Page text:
I've been swinging by the grocery store each morning before work to buy snacks. Fresh fruit, nut medleys, and a little something to have with my morning coffee.
Going there at this frequency made me think about how back in the day, this is what everyone did. You had to procure food often. I'm not talking about caveman stuff. You know, just the last couple centuries, when every shop was a Mom n Pop shop.
Thinking about this stuff almost feels counterintuitive. I'm a science fiction writer, a technologist, a futurist. I can't be longing for nature and simplicity! A drone should bring my baby home from the hospital the way storks used to! I should have an app for everything, surrounded by gizmos and gadgets and doo-dads.
I guess that for the most part we are. I heard something funny on the radio a couple days ago while driving home for work, something like, "Has the information age gotten old?"
I'm a big fan of the world in which we live. I wouldn't ask to live during any era prior to the one in which I'm living now. The future, that's a different story. But the world has evolved so drastically over the last two or three decades, it's mind-numbing to think about.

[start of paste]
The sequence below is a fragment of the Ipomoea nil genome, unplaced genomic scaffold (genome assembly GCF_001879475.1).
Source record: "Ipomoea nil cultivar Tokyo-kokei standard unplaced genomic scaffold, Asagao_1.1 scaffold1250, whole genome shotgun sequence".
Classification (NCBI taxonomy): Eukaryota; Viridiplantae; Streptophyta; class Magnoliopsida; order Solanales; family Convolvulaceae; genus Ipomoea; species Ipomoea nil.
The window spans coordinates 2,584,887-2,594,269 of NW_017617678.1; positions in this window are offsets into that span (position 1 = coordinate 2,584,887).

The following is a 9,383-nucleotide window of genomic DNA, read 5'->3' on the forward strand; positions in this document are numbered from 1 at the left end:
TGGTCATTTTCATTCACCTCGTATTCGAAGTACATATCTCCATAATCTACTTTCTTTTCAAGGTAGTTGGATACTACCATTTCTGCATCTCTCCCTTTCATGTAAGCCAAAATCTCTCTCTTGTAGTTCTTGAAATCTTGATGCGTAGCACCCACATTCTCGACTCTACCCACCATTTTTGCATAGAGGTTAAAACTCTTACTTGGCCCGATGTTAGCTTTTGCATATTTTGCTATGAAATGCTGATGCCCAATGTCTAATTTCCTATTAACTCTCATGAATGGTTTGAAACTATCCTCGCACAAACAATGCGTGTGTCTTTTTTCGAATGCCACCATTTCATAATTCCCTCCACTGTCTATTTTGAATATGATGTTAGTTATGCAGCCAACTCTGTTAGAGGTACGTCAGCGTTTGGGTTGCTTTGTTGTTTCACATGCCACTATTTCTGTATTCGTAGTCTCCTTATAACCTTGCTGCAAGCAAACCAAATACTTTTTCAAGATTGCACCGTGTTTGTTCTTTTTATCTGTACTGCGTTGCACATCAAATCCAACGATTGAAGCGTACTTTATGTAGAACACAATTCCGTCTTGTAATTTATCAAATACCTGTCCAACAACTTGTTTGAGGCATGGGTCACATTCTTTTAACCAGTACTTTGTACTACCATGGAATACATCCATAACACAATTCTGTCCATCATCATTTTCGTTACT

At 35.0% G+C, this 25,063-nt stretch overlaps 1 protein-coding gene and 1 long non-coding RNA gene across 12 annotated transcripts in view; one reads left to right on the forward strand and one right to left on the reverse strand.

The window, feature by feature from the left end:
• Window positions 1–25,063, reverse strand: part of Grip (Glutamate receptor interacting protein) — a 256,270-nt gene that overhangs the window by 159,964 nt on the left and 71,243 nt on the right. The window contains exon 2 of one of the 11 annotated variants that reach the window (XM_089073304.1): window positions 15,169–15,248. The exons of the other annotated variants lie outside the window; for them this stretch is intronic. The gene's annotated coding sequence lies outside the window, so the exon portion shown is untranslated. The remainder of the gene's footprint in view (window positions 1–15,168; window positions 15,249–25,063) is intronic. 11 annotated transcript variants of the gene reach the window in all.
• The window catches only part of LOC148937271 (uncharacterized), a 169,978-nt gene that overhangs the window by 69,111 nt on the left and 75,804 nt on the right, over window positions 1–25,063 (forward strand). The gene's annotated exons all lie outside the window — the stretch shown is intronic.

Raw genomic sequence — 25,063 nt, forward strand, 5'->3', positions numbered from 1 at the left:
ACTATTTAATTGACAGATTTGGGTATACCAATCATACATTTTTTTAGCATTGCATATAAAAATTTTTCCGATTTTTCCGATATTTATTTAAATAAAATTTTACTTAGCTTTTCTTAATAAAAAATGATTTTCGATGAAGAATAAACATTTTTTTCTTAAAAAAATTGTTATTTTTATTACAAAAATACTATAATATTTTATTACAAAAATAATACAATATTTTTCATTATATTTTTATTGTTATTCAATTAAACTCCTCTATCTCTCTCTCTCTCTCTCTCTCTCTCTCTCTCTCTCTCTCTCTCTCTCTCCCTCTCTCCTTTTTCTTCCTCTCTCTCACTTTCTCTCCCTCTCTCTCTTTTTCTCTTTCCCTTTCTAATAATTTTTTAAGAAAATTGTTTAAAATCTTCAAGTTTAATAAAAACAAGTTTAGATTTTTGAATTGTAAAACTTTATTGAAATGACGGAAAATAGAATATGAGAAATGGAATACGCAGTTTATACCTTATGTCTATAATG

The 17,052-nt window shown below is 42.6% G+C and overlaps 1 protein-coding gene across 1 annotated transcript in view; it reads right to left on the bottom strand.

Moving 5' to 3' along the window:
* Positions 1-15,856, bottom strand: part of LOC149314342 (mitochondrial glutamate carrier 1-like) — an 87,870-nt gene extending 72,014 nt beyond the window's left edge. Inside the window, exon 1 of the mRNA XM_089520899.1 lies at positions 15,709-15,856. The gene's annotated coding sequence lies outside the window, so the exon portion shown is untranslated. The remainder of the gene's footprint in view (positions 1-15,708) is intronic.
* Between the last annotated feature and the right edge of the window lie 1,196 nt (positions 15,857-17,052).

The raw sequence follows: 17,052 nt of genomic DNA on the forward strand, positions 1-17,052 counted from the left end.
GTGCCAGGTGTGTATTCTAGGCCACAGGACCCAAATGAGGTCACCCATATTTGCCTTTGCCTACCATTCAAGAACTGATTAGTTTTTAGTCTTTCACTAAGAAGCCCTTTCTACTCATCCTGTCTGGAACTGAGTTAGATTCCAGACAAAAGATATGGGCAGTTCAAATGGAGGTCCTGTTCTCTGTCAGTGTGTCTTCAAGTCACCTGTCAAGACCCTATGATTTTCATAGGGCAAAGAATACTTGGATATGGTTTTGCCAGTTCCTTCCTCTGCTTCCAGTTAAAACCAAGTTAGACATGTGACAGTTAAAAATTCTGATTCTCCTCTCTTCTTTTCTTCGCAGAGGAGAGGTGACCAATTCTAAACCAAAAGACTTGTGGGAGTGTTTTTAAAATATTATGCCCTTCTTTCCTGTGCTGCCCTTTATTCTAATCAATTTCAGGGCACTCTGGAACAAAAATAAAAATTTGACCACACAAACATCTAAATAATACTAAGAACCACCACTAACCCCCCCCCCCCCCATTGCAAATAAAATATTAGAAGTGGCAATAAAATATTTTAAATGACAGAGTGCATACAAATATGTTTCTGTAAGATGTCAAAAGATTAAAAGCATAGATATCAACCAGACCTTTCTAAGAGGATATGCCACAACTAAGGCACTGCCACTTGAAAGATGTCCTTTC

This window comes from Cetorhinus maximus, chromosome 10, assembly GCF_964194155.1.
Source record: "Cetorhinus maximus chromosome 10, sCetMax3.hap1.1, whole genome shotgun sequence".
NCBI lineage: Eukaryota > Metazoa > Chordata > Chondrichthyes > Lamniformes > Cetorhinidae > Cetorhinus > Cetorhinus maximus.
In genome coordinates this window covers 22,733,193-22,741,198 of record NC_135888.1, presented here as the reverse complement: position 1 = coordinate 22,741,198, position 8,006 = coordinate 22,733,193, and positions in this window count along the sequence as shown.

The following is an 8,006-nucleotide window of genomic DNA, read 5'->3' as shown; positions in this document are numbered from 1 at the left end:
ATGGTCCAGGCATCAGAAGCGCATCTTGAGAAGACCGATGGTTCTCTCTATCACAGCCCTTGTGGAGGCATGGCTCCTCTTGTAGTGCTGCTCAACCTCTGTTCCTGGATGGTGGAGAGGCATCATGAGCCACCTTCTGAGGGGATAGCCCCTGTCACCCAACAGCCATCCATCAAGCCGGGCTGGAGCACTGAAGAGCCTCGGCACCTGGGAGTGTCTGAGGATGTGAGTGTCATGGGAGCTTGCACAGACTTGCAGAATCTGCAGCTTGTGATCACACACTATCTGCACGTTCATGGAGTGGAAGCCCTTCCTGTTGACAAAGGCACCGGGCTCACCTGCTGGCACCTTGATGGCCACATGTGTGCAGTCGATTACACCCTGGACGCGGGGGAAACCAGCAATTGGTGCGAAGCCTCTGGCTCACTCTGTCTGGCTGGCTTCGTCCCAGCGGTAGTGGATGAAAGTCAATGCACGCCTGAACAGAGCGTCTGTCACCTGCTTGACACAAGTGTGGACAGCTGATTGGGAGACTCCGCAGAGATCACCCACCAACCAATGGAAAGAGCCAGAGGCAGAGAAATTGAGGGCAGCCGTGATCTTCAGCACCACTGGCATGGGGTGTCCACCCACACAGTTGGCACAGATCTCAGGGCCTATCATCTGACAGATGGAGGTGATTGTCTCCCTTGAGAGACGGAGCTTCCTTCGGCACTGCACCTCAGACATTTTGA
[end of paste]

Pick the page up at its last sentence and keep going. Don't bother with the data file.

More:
So when I go to the grocery store in the morning to grab a pastry item and a fresh plum, I wonder to myself if I'm straying too far from the simpler things in life. Can I be a speculative fiction writer who wholeheartedly embraces the future, and still have the time and the heart to visit a country fair, or a farmer's market, or a campsite?
This may not even be just a sci fi writer's dilemma, as I'm sure plenty of non-writerly folks ask themselves the same questions, in this era of VR and AI and automation.
If you ask me, flying cars can zoom over my heard, a robot can make my latte, and my computer can talk to me like a person would, but I can still smile at my neighbor, grab a beer after a long day's work, and walk my dog after dusk.
The fusion of the future and human wholesomeness. Let's shoot for that.